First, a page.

Creating courses that are enticing for ordinary golfers


Creating courses that are enticing for ordinary golfers
Adam Lawrence
By Adam Lawrence

When most touring professional golfers seek to involve themselves in the design business, their preferred project is a large-scale resort or housing development, which will generate large sums of money to pay an enticing design fee, and where their celebrity will assist with marketing.

Not so 2014 European Ryder Cup captain Paul McGinley. “At this stage in my career, I really don’t have time or energy to deal with those big blank slate new build projects,” he says. “Maybe in the future, when my playing career starts to wind down, that will change. But at the moment, my preferred projects are bespoke upgrades. I have always wanted to have personal ownership of my career and my business interests, and doing things bespoke, on a smaller scale, appeals to me much more than just being a name on a big project.”

The way McGinley has set up his business echoes this theme. Ten or fifteen years ago, when signature design was all the rage, and the big firms were managing dozens of projects at once, the top design operations headed up by the biggest name pros were relative behemoths, with many lead architects and dozens of support staff on payroll. Now, with work harder to come by those firms have shrunk, and McGinley’s operation is headed up by technical co-ordinator Joe Bedford, a former greenkeeper who the golfer has known for many years. “I have no interest in running a big, impersonal operation,” he says. “I want to be hands on with every project and I want it to be intrinsically me. Joe and I are very closely aligned, we work very well together.”

On the firm’s biggest project so far, the rebuild of Quinta do Lago’s North course in Portugal, McGinley worked alongside architect Beau Welling and his practice as an advisor. He has had a long relationship with the Algarve resort, helping it to open a new golf academy only a couple of years ago. Welling says McGinley was a good foil. “It was great,” he says. “Paul is very passionate about Quinta and golf in general and his passion was infectious during the job. I would work with him again in a heartbeat. He had definite thoughts on strategy and greens contouring, and he loves greens rolloffs, as do I, so that led to us doing many of them at Quinta.”

McGinley and Bedford have also spent more than two years on the rebuild of the Achimota golf course in Accra, the capital of Ghana. As in much of West Africa, the oil business is driving an interest in golf in Ghana, and, with the help of Irish-based oil company Tullow, which has extensive businesses in the country, McGinley and his team were brought in to upgrade a number of Ghanaian courses. “Achimota was designed in the 1930s, but it was very run down,” says McGinley. “There were holes in the greens, which were in worse shape than most tees you’d see back home, and the fairways were non-existent, pure dirt. Tullow helped provide funding for us to renovate the course, though we didn’t change the routing – we extended some of the greens, and tried to mirror as many of the original shapes as we could. I’m very proud of what we did there, and there’s plans to work on several more courses in Ghana. We’re partnered, as well as Tullow, with TaylorMade and the R&A. The low oil price has affected the scheduling of the projects, but in time we hope to have a significant impact on golf in Ghana. I hope soon we’ll see a Tour event – not the main European Tour, but either the Challenge tour or the seniors –going to Ghana.”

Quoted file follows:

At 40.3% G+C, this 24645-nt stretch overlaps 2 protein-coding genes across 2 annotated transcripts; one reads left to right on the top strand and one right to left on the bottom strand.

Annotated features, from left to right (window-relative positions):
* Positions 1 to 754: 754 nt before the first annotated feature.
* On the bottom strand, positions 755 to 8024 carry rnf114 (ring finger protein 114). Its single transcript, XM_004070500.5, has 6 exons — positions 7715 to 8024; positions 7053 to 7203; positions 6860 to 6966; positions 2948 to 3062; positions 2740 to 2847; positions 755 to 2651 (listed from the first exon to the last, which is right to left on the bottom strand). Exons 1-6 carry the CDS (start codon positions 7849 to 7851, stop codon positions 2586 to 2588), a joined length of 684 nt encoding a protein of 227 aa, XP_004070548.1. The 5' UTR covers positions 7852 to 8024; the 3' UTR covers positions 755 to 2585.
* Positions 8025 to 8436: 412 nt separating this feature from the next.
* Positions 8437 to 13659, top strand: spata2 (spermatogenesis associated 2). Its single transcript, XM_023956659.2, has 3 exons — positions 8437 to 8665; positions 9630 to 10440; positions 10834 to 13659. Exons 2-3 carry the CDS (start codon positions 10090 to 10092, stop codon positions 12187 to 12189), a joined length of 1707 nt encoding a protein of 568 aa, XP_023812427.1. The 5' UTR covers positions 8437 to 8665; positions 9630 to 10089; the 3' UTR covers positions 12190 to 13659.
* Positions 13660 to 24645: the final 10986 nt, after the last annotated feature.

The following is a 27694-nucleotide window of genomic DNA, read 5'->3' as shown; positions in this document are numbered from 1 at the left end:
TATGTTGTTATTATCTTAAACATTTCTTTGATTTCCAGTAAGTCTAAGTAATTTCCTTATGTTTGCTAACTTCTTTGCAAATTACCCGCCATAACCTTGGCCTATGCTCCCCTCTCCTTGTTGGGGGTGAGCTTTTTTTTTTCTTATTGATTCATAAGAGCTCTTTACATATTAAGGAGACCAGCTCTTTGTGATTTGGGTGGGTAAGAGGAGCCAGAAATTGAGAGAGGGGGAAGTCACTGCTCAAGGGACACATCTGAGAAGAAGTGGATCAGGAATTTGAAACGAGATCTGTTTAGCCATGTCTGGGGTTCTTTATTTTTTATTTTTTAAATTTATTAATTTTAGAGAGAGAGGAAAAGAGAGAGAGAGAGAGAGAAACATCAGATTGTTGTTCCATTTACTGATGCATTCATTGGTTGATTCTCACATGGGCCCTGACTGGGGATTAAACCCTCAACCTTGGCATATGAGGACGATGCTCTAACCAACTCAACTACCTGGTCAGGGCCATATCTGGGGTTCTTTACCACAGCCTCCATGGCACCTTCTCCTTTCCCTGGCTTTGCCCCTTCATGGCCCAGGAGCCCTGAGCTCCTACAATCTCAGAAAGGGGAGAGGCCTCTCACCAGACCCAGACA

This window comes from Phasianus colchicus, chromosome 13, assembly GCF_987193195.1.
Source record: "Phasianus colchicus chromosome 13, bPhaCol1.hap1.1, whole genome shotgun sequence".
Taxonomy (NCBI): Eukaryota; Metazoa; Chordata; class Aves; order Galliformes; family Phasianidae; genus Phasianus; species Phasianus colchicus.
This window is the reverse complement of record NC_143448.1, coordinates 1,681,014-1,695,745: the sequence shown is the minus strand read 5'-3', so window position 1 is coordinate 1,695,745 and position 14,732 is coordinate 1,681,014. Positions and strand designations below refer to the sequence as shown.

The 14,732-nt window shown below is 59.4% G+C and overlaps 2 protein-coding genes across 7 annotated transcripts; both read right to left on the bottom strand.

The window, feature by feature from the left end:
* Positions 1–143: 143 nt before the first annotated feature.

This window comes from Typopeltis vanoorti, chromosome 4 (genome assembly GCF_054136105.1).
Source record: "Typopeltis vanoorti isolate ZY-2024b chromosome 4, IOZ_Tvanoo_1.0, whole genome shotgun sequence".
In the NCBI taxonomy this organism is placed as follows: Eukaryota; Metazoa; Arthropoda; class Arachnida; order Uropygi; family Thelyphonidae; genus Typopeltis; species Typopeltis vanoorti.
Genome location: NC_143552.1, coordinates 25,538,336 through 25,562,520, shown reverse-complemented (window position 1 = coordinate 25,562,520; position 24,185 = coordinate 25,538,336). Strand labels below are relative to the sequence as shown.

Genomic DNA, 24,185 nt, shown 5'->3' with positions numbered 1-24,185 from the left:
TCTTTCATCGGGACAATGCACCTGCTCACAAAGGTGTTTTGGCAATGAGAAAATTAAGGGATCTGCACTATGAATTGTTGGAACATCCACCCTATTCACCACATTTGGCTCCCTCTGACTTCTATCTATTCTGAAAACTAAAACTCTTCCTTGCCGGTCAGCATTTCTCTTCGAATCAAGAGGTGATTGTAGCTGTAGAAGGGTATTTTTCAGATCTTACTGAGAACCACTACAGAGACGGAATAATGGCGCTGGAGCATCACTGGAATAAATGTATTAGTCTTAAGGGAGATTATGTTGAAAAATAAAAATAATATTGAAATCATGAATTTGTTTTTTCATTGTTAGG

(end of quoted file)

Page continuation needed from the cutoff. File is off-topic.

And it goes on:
On golf design, McGinley is a traditionalist. He might want to be involved in upgrading old courses, but he says he believes there ought to be restrictions on what people are allowed to do. “My view is that there should be a governing body in golf courses, someone with quite a bit of authority, and old courses should only be upgraded in sympathy with the original design,” he explains. “I am not a fan of large water hazards or deep rough – anything that sees golfers lose lots of balls. The game is hard enough, slow enough and expensive enough. We don’t need to create reasons for people not to play.”

And, though professional golfers who go into signature design have most often found themselves creating long, difficult ‘championship’ courses (most of which never host a championship!) he says this is not for him. “The ego of owners has got in the way on many projects,” he explains. “I don’t really understand why you would want to build something like. Target the people that actually pay the bills! The big key for me is trying to create a situation where the golfer is enticed rather than intimidated. I think there is a lot of intimidation in modern course architecture, and I think we should move away from that. Courses that are not too difficult, bunkers that are not too deep. As much as possible, I work away from blindness, though obviously sometimes it’s inevitable. If the good guy comes along and shoots 61, good luck to them. They aren’t the ones who pay the bills. One of the reasons that golf is not growing as we would like is that courses are too difficult.”

And he says that such courses often do not even achieve their goal of challenging the pros. “One of the biggest mistakes people make when preparing for professional play is making courses too soft,” he explains. “The skill levels of professional golfers are only really evident when courses are firm. You could have an 8,000 yard course and if it is soft the guys will shoot low numbers. If we could find a way of firming up golf courses, technologically, it would be the biggest thing for the game.”

This article first appeared in Golf Course Architecture – Issue 43.